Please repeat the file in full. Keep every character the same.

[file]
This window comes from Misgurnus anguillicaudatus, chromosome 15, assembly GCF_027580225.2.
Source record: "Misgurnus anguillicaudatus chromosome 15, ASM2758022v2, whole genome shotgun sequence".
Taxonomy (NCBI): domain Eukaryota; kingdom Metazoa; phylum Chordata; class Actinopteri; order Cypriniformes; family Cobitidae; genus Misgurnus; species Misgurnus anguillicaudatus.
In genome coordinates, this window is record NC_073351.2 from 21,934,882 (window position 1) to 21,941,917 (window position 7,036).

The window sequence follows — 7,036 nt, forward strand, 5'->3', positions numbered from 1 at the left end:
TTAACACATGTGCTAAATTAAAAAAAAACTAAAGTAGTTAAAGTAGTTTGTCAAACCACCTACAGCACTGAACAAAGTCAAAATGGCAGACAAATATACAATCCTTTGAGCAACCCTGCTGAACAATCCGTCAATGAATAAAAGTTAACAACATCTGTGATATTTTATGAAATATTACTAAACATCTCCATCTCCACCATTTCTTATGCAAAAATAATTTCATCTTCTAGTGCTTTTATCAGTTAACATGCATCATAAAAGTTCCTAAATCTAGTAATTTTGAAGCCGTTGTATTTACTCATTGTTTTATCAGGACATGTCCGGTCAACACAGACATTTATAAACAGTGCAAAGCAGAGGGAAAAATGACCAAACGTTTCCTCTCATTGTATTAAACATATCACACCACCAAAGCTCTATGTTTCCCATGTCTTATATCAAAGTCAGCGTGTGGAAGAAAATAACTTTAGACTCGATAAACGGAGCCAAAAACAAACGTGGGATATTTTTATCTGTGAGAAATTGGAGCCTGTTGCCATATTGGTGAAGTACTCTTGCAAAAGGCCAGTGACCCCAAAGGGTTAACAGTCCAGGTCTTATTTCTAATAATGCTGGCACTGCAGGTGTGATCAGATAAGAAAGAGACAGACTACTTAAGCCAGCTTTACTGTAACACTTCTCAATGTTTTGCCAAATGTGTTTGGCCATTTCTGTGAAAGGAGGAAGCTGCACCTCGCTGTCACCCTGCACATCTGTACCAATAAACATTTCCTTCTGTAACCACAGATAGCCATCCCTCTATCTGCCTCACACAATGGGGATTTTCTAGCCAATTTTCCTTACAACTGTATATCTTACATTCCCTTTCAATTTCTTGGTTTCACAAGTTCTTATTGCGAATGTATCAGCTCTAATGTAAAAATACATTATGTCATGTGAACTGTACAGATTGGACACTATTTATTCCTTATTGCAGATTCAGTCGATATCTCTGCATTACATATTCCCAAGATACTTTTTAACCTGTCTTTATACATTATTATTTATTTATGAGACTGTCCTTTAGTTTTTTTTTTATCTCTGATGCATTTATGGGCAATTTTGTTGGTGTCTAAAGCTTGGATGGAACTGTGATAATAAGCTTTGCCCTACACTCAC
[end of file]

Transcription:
This window comes from Misgurnus anguillicaudatus, chromosome 15, assembly GCF_027580225.2.
Source record: "Misgurnus anguillicaudatus chromosome 15, ASM2758022v2, whole genome shotgun sequence".
Taxonomy (NCBI): domain Eukaryota; kingdom Metazoa; phylum Chordata; class Actinopteri; order Cypriniformes; family Cobitidae; genus Misgurnus; species Misgurnus anguillicaudatus.
In genome coordinates, this window is record NC_073351.2 from 21,934,882 (window position 1) to 21,941,917 (window position 7,036).

The window sequence follows — 7,036 nt, forward strand, 5'->3', positions numbered from 1 at the left end:
TTAACACATGTGCTAAATTAAAAAAAAACTAAAGTAGTTAAAGTAGTTTGTCAAACCACCTACAGCACTGAACAAAGTCAAAATGGCAGACAAATATACAATCCTTTGAGCAACCCTGCTGAACAATCCGTCAATGAATAAAAGTTAACAACATCTGTGATATTTTATGAAATATTACTAAACATCTCCATCTCCACCATTTCTTATGCAAAAATAATTTCATCTTCTAGTGCTTTTATCAGTTAACATGCATCATAAAAGTTCCTAAATCTAGTAATTTTGAAGCCGTTGTATTTACTCATTGTTTTATCAGGACATGTCCGGTCAACACAGACATTTATAAACAGTGCAAAGCAGAGGGAAAAATGACCAAACGTTTCCTCTCATTGTATTAAACATATCACACCACCAAAGCTCTATGTTTCCCATGTCTTATATCAAAGTCAGCGTGTGGAAGAAAATAACTTTAGACTCGATAAACGGAGCCAAAAACAAACGTGGGATATTTTTATCTGTGAGAAATTGGAGCCTGTTGCCATATTGGTGAAGTACTCTTGCAAAAGGCCAGTGACCCCAAAGGGTTAACAGTCCAGGTCTTATTTCTAATAATGCTGGCACTGCAGGTGTGATCAGATAAGAAAGAGACAGACTACTTAAGCCAGCTTTACTGTAACACTTCTCAATGTTTTGCCAAATGTGTTTGGCCATTTCTGTGAAAGGAGGAAGCTGCACCTCGCTGTCACCCTGCACATCTGTACCAATAAACATTTCCTTCTGTAACCACAGATAGCCATCCCTCTATCTGCCTCACACAATGGGGATTTTCTAGCCAATTTTCCTTACAACTGTATATCTTACATTCCCTTTCAATTTCTTGGTTTCACAAGTTCTTATTGCGAATGTATCAGCTCTAATGTAAAAATACATTATGTCATGTGAACTGTACAGATTGGACACTATTTATTCCTTATTGCAGATTCAGTCGATATCTCTGCATTACATATTCCCAAGATACTTTTTAACCTGTCTTTATACATTATTATTTATTTATGAGACTGTCCTTTAGTTTTTTTTTTATCTCTGATGCATTTATGGGCAATTTTGTTGGTGTCTAAAGCTTGGATGGAACTGTGATAATAAGCTTTGCCCTACACTCAC